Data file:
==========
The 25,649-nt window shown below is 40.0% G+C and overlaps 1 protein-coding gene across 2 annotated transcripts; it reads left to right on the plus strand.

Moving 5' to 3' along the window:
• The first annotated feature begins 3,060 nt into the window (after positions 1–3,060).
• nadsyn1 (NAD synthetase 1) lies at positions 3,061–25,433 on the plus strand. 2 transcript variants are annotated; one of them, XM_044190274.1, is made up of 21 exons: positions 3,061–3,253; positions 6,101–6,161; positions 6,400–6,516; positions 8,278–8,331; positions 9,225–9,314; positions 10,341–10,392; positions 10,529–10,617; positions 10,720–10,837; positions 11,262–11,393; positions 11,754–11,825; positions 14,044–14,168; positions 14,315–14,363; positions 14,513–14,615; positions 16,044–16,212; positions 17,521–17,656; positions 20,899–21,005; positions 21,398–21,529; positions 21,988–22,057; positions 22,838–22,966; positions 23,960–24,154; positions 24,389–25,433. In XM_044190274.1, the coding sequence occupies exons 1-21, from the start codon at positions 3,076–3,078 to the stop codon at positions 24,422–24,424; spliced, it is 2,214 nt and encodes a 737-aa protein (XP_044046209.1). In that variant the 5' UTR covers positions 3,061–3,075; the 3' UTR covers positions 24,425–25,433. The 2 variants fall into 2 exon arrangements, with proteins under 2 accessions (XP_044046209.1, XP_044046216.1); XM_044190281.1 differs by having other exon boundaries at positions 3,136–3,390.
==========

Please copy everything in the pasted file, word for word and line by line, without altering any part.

The 25,649-nt window shown below is 40.0% G+C and overlaps 1 protein-coding gene across 2 annotated transcripts; it reads left to right on the plus strand.

Moving 5' to 3' along the window:
• The first annotated feature begins 3,060 nt into the window (after positions 1–3,060).
• nadsyn1 (NAD synthetase 1) lies at positions 3,061–25,433 on the plus strand. 2 transcript variants are annotated; one of them, XM_044190274.1, is made up of 21 exons: positions 3,061–3,253; positions 6,101–6,161; positions 6,400–6,516; positions 8,278–8,331; positions 9,225–9,314; positions 10,341–10,392; positions 10,529–10,617; positions 10,720–10,837; positions 11,262–11,393; positions 11,754–11,825; positions 14,044–14,168; positions 14,315–14,363; positions 14,513–14,615; positions 16,044–16,212; positions 17,521–17,656; positions 20,899–21,005; positions 21,398–21,529; positions 21,988–22,057; positions 22,838–22,966; positions 23,960–24,154; positions 24,389–25,433. In XM_044190274.1, the coding sequence occupies exons 1-21, from the start codon at positions 3,076–3,078 to the stop codon at positions 24,422–24,424; spliced, it is 2,214 nt and encodes a 737-aa protein (XP_044046209.1). In that variant the 5' UTR covers positions 3,061–3,075; the 3' UTR covers positions 24,425–25,433. The 2 variants fall into 2 exon arrangements, with proteins under 2 accessions (XP_044046209.1, XP_044046216.1); XM_044190281.1 differs by having other exon boundaries at positions 3,136–3,390.